October 1969.

   [RFC1759]  Smith, R., Wright, F., Hastings, T., Zilles, S., and J.
              Gyllenskog, "Printer MIB", RFC 1759, March 1995.

   [RFC2119]  Bradner, S., "Key words for use in RFCs to Indicate
              Requirement Levels", BCP 14, RFC 2119, March 1997.

   [RFC2045]  Freed, N. and N. Borenstein, "Multipurpose Internet Mail
              Extensions (MIME) Part One: Format of Internet Message
              Bodies", RFC 2045, November 1996.

   [RFC2046]  Freed, N. and N. Borenstein, "Multipurpose Internet Mail
              Extensions (MIME) Part Two: Media Types", RFC 2046,
              November 1996.

   [RFC2047]  Moore, K., "MIME (Multipurpose Internet Mail Extensions)
              Part Three: Message Header Extensions for Non-ASCII Text",
              RFC 2047, November 1996.

   [RFC2231]  Freed, N. and K. Moore, "MIME Parameter Value and Encoded
              Word Extensions:
              Character Sets, Languages, and Continuations", RFC 2231,
              November 1997.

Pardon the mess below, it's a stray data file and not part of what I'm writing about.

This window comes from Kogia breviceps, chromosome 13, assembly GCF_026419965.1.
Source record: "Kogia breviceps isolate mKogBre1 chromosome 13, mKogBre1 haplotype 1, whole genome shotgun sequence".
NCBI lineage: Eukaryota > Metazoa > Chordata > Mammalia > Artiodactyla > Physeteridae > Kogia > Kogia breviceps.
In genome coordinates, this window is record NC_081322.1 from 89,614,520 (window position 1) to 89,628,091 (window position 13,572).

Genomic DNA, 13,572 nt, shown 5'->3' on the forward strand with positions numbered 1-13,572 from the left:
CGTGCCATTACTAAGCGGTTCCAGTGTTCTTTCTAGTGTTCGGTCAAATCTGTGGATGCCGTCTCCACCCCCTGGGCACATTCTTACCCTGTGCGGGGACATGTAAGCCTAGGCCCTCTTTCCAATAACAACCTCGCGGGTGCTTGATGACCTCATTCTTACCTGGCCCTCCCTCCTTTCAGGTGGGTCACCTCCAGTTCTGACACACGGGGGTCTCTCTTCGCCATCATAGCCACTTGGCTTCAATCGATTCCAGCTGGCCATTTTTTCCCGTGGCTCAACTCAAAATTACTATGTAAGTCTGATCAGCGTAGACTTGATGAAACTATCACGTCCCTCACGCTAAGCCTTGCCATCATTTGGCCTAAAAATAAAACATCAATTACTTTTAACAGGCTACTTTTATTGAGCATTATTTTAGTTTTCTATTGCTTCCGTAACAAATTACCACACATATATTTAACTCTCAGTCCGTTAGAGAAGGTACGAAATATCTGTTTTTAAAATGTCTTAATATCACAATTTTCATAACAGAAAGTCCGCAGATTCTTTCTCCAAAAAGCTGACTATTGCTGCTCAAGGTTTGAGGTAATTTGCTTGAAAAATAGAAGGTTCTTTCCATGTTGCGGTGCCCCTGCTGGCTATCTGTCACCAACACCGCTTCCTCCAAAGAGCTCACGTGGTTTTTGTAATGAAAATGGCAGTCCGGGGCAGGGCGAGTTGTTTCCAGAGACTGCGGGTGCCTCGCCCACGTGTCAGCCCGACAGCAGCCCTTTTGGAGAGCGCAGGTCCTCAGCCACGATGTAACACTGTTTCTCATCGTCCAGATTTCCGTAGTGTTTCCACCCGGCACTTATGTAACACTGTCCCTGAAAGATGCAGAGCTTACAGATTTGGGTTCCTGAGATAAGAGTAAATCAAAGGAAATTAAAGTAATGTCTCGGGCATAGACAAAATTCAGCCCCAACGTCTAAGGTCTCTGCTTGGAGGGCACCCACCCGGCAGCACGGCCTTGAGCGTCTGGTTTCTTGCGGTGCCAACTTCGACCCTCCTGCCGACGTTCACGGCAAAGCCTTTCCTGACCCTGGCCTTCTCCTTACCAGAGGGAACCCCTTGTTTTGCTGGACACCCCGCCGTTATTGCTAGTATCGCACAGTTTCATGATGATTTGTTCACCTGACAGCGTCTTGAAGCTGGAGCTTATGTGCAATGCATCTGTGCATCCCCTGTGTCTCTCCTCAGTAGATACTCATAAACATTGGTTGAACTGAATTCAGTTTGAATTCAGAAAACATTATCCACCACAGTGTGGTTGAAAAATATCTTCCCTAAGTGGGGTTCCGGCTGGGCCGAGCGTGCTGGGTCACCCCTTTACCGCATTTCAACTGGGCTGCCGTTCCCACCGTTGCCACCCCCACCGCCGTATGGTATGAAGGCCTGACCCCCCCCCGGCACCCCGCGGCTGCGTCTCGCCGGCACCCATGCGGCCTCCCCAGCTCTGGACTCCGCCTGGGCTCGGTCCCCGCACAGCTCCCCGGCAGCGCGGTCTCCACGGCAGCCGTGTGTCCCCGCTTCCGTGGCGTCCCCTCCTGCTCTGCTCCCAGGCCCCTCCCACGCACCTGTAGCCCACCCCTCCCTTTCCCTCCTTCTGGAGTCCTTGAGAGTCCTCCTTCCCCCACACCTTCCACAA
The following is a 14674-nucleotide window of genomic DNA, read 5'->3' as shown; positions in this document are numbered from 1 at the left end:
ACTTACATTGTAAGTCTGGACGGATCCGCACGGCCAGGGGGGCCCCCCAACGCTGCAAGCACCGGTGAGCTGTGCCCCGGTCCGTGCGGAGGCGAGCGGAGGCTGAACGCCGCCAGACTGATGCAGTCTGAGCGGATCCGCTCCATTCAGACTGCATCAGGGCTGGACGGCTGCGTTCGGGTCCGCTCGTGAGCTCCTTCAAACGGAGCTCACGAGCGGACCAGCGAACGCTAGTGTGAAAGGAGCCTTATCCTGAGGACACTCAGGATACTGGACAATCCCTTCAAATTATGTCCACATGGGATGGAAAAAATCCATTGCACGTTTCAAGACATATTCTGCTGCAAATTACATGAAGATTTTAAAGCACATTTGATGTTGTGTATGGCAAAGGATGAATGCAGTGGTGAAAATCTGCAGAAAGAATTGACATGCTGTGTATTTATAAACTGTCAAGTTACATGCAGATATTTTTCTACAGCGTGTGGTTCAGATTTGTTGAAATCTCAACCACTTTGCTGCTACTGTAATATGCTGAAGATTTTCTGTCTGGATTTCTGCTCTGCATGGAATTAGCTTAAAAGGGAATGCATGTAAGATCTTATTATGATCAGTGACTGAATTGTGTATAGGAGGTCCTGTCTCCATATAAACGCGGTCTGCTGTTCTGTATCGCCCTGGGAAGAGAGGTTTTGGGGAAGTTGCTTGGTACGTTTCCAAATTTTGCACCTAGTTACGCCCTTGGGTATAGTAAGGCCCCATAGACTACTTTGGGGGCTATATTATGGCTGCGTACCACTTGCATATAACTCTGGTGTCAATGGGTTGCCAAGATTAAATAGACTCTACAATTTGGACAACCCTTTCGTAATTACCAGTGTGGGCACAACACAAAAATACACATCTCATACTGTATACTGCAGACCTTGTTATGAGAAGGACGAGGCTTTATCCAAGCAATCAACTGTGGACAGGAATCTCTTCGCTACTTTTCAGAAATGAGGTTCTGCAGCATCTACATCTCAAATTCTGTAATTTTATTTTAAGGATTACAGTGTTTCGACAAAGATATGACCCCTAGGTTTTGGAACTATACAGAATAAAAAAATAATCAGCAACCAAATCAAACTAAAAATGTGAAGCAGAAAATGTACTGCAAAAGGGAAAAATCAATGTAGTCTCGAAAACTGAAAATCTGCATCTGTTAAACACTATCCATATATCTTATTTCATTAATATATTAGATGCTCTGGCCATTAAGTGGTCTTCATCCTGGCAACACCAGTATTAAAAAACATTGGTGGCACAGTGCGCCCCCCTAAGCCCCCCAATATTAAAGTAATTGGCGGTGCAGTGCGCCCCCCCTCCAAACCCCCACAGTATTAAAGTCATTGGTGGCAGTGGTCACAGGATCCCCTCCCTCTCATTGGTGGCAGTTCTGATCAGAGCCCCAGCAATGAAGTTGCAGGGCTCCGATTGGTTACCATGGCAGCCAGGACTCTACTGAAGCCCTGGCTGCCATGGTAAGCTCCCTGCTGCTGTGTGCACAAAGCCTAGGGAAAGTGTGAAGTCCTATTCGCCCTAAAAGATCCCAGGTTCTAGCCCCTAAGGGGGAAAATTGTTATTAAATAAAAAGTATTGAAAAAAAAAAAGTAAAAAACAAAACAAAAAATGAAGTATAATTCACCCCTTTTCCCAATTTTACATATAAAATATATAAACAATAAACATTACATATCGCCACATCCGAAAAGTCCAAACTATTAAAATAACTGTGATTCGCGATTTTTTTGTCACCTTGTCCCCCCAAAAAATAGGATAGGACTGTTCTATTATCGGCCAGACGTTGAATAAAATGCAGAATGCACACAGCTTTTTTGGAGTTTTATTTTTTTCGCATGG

[RFC3629]  Yergeau, F., "UTF-8, a transformation format of ISO
              10646", STD 63, RFC 3629, November 2003.

   [RFC5226]  Narten, T. and H. Alvestrand, "Guidelines for Writing an
              IANA Considerations Section in RFCs", BCP 26, RFC 5226,
              May 2008.

   [RFC5234]  Crocker, D. and P. Overell, "Augmented BNF for Syntax
              Specifications: ABNF", STD 68, RFC 5234, January 2008.







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   [Unicode7.0]
              The Unicode Consortium, "The Unicode Standard, Version
              7.0.0", 2014,
              <http://www.unicode.org/versions/Unicode7.0.0/>.

7.2.  Informative References

   [RFC2978]  Freed, N. and J. Postel, "IANA Charset Registration
              Procedures", BCP 19, RFC 2978, October 2000.

   [RFC2130]  Weider, C., Preston, C., Simonsen, K., Alvestrand, H.,
              Atkinson, R., Crispin, M., and P. Svanberg, "The Report of
              the IAB Character Set Workshop held 29 February - 1 March,